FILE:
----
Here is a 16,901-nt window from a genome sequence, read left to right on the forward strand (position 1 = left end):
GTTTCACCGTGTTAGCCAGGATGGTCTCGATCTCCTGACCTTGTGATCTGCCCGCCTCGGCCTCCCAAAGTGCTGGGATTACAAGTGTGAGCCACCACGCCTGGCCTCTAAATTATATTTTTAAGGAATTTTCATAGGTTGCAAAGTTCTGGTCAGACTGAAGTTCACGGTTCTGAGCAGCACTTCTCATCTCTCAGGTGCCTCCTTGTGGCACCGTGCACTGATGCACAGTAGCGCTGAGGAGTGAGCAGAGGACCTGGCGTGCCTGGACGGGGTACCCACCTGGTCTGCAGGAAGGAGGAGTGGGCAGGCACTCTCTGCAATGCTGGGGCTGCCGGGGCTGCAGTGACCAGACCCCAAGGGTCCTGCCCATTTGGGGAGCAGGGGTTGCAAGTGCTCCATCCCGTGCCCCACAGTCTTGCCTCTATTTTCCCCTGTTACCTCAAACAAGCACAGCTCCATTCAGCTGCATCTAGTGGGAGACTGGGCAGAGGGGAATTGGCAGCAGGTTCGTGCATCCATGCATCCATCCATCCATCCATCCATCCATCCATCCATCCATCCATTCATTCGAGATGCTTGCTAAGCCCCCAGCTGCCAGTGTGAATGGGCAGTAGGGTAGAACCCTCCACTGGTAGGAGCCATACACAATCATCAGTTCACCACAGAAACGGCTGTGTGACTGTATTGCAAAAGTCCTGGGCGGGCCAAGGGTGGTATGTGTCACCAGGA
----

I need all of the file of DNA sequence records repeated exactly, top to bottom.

Here is a 16,901-nt window from a genome sequence, read left to right on the forward strand (position 1 = left end):
GTTTCACCGTGTTAGCCAGGATGGTCTCGATCTCCTGACCTTGTGATCTGCCCGCCTCGGCCTCCCAAAGTGCTGGGATTACAAGTGTGAGCCACCACGCCTGGCCTCTAAATTATATTTTTAAGGAATTTTCATAGGTTGCAAAGTTCTGGTCAGACTGAAGTTCACGGTTCTGAGCAGCACTTCTCATCTCTCAGGTGCCTCCTTGTGGCACCGTGCACTGATGCACAGTAGCGCTGAGGAGTGAGCAGAGGACCTGGCGTGCCTGGACGGGGTACCCACCTGGTCTGCAGGAAGGAGGAGTGGGCAGGCACTCTCTGCAATGCTGGGGCTGCCGGGGCTGCAGTGACCAGACCCCAAGGGTCCTGCCCATTTGGGGAGCAGGGGTTGCAAGTGCTCCATCCCGTGCCCCACAGTCTTGCCTCTATTTTCCCCTGTTACCTCAAACAAGCACAGCTCCATTCAGCTGCATCTAGTGGGAGACTGGGCAGAGGGGAATTGGCAGCAGGTTCGTGCATCCATGCATCCATCCATCCATCCATCCATCCATCCATCCATCCATCCATTCATTCGAGATGCTTGCTAAGCCCCCAGCTGCCAGTGTGAATGGGCAGTAGGGTAGAACCCTCCACTGGTAGGAGCCATACACAATCATCAGTTCACCACAGAAACGGCTGTGTGACTGTATTGCAAAAGTCCTGGGCGGGCCAAGGGTGGTATGTGTCACCAGGA